In last week’s blog, we talked about the importance of engaged couples having at least three estate and legal documents: will, durable power of attorney, and medical power of attorney. Yet, it’s not just engaged couples that need these documents.
Everyone older than 18 needs these documents. The question arises: why? The basic reasons are listed below. For more information and for preparation of these documents, please seek legal counsel.
This document tells who should receive your property after your death. Without this document, state laws will determine who receives your property. If you want someone other than your close relatives to receive any of your possessions, you need a will.
Here’s an example: you have a significant other who has lived with you in your home for many years. Your intention is for your significant other to own the home after your death. Without a will stating your wishes, the home will go to your closest relative, probably your parents or siblings. They may or may not give the home to your significant other.
The will document also states who you wish to be executor of your estate. In other words, who will take care of your assets, pay your final bills, and distribute your assets according to your wishes.
Medical Power of Attorney
This document tells who you have designated to make medical decisions for you if you are unable to communicate those wishes. Let’s say you are in a car accident and you are unconscious. When you arrive at the hospital, a medical decision has to be made regarding your treatment. Without this document, no one has the authority to make the decision; the doctors will decide.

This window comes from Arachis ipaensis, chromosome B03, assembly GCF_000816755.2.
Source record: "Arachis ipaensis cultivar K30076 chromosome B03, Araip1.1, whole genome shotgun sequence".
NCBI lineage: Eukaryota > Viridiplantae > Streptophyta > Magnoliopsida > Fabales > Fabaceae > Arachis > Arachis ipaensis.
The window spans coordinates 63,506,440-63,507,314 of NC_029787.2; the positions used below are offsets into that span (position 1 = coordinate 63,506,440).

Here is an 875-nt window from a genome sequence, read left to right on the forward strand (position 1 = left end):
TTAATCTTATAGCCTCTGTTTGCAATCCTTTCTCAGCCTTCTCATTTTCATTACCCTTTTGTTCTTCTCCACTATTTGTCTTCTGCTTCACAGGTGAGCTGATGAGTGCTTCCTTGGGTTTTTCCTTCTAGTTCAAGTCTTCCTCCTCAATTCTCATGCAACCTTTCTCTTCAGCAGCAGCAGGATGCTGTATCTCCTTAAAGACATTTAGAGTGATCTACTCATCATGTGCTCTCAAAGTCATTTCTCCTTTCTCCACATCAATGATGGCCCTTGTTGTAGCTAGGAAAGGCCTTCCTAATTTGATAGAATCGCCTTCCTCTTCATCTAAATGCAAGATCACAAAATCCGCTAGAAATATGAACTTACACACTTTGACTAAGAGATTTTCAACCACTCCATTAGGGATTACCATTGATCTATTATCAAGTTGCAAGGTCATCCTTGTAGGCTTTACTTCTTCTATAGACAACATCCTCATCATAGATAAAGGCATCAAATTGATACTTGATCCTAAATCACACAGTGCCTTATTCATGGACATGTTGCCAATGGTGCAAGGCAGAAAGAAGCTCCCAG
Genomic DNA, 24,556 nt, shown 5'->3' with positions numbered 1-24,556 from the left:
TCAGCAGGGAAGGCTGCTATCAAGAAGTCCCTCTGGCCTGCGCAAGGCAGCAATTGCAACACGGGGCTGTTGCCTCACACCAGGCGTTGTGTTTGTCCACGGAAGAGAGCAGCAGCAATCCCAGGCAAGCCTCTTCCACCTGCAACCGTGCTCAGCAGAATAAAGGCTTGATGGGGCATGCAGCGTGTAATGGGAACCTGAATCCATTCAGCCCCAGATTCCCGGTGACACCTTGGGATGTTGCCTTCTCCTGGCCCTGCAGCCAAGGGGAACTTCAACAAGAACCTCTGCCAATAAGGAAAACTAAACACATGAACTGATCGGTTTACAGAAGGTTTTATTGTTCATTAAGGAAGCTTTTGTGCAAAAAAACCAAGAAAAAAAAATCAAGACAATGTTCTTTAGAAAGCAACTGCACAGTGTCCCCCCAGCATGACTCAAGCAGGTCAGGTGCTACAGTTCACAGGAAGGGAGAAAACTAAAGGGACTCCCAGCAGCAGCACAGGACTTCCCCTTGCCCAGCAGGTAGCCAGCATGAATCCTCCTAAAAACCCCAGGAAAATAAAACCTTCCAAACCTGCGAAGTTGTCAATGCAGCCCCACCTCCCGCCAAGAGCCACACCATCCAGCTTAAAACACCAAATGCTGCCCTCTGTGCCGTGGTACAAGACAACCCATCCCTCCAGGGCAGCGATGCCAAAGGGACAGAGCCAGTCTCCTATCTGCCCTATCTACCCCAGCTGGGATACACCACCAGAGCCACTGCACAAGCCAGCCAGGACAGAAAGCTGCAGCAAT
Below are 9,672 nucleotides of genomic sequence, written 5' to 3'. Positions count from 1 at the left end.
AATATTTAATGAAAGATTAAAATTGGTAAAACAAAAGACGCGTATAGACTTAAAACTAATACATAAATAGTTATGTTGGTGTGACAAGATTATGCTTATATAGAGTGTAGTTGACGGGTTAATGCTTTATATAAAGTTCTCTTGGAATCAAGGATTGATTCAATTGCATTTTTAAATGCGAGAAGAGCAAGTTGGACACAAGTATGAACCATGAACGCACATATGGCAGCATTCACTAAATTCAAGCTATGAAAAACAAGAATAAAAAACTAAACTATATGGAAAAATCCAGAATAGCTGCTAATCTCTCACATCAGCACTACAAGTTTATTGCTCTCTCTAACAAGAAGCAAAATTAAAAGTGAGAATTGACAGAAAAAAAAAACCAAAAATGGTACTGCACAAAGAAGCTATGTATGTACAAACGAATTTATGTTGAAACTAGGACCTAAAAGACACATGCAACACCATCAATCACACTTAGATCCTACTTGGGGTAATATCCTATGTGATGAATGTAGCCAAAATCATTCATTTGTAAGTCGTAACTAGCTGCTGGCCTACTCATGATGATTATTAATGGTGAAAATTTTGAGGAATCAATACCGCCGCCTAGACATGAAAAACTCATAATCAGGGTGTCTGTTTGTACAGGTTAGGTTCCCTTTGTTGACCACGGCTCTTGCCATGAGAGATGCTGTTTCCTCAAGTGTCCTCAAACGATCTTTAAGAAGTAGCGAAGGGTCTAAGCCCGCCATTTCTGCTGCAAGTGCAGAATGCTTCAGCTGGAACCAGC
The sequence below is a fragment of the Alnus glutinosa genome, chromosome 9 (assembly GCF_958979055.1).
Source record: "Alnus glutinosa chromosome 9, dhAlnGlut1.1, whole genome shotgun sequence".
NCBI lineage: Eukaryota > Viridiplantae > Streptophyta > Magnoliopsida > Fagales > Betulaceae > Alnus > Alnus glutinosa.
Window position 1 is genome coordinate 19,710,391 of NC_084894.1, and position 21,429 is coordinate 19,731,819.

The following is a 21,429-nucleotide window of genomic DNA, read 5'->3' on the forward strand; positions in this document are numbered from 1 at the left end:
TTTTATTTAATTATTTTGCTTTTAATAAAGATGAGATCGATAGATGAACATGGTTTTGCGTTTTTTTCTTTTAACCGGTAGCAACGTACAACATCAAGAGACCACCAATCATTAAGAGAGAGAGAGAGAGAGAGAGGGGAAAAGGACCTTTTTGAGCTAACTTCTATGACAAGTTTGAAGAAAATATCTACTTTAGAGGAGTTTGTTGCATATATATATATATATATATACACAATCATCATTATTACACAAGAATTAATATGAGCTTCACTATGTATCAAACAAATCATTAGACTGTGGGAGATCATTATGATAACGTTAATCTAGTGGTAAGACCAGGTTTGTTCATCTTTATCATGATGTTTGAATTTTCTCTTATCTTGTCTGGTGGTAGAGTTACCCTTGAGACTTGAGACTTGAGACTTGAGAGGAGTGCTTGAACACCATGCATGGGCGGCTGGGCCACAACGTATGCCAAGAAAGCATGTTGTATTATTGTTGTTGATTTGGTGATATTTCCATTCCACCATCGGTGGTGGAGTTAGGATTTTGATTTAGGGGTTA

Parents often assume they can still make medical decisions for their child at college. Legally, once the child turns 18, the parent can no longer make those decisions unless the child has a medical power of attorney giving the parent the authority.
Durable Power of Attorney
This document controls who can take care of your financial affairs if you are incapacitated. Continuing on with the car accident scenario, if you have bills that need to be paid or other financial decisions to be made and you don’t have a durable power of attorney, no one can touch your bank or other financial accounts without a court order. Getting a court order takes time and your bills could become delinquent.
Thinking about these issues isn’t the most pleasant activity but failing to have at least these three documents could be disastrous. Protect yourself, your assets, and your family—talk to an attorney and get these documents prepared.
Judith Ackland has more than 26 years of experience in accountancy and financial planning, including seventeen years as a CFO of a diverse business. She started Crystal Financial in 2010 to help a wide array of individuals, families, and business owners better understand their finances and how good financial management could help them achieve their goals. Judith has an MA in Professional Accountancy from the University of Nebraska at Lincoln as well as a Certified Public Accountant Certificate and a Certified Financial Planner designation.